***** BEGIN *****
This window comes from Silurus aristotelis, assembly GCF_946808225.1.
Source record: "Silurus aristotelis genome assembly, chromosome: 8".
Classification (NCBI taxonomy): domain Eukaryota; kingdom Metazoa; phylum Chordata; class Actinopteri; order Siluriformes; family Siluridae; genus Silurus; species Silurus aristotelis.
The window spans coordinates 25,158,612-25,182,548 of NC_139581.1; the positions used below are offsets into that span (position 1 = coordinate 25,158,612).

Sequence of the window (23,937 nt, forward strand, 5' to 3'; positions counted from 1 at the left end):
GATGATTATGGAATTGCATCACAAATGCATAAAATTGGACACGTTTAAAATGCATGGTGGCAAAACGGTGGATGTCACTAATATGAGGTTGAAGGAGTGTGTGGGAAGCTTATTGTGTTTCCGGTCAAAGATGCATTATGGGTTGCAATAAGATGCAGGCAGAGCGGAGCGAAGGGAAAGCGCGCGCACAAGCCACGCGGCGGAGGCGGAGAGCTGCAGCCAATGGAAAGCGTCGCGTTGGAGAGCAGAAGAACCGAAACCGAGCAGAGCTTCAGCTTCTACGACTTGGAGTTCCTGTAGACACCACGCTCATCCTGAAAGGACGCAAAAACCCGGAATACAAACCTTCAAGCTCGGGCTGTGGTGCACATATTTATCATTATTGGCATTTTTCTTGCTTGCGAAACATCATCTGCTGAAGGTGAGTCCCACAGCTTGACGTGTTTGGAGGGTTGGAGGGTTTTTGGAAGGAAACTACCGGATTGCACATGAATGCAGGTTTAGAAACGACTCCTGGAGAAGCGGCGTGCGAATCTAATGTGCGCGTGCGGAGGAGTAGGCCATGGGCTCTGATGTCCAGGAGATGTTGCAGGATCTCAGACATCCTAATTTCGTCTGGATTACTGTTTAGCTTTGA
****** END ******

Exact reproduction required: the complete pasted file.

This window comes from Silurus aristotelis, assembly GCF_946808225.1.
Source record: "Silurus aristotelis genome assembly, chromosome: 8".
Classification (NCBI taxonomy): domain Eukaryota; kingdom Metazoa; phylum Chordata; class Actinopteri; order Siluriformes; family Siluridae; genus Silurus; species Silurus aristotelis.
The window spans coordinates 25,158,612-25,182,548 of NC_139581.1; the positions used below are offsets into that span (position 1 = coordinate 25,158,612).

Sequence of the window (23,937 nt, forward strand, 5' to 3'; positions counted from 1 at the left end):
GATGATTATGGAATTGCATCACAAATGCATAAAATTGGACACGTTTAAAATGCATGGTGGCAAAACGGTGGATGTCACTAATATGAGGTTGAAGGAGTGTGTGGGAAGCTTATTGTGTTTCCGGTCAAAGATGCATTATGGGTTGCAATAAGATGCAGGCAGAGCGGAGCGAAGGGAAAGCGCGCGCACAAGCCACGCGGCGGAGGCGGAGAGCTGCAGCCAATGGAAAGCGTCGCGTTGGAGAGCAGAAGAACCGAAACCGAGCAGAGCTTCAGCTTCTACGACTTGGAGTTCCTGTAGACACCACGCTCATCCTGAAAGGACGCAAAAACCCGGAATACAAACCTTCAAGCTCGGGCTGTGGTGCACATATTTATCATTATTGGCATTTTTCTTGCTTGCGAAACATCATCTGCTGAAGGTGAGTCCCACAGCTTGACGTGTTTGGAGGGTTGGAGGGTTTTTGGAAGGAAACTACCGGATTGCACATGAATGCAGGTTTAGAAACGACTCCTGGAGAAGCGGCGTGCGAATCTAATGTGCGCGTGCGGAGGAGTAGGCCATGGGCTCTGATGTCCAGGAGATGTTGCAGGATCTCAGACATCCTAATTTCGTCTGGATTACTGTTTAGCTTTGA